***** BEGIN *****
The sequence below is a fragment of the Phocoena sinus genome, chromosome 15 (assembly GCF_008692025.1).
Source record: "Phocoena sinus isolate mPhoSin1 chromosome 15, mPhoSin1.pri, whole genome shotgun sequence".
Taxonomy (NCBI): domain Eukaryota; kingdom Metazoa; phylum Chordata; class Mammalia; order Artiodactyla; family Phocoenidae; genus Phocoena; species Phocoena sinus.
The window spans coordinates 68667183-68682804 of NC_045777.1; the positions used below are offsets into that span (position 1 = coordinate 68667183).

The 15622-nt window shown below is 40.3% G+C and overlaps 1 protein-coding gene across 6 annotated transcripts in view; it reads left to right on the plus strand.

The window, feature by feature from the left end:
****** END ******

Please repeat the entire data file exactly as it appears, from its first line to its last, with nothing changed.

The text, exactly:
The sequence below is a fragment of the Phocoena sinus genome, chromosome 15 (assembly GCF_008692025.1).
Source record: "Phocoena sinus isolate mPhoSin1 chromosome 15, mPhoSin1.pri, whole genome shotgun sequence".
Taxonomy (NCBI): domain Eukaryota; kingdom Metazoa; phylum Chordata; class Mammalia; order Artiodactyla; family Phocoenidae; genus Phocoena; species Phocoena sinus.
The window spans coordinates 68667183-68682804 of NC_045777.1; the positions used below are offsets into that span (position 1 = coordinate 68667183).

The 15622-nt window shown below is 40.3% G+C and overlaps 1 protein-coding gene across 6 annotated transcripts in view; it reads left to right on the plus strand.

The window, feature by feature from the left end: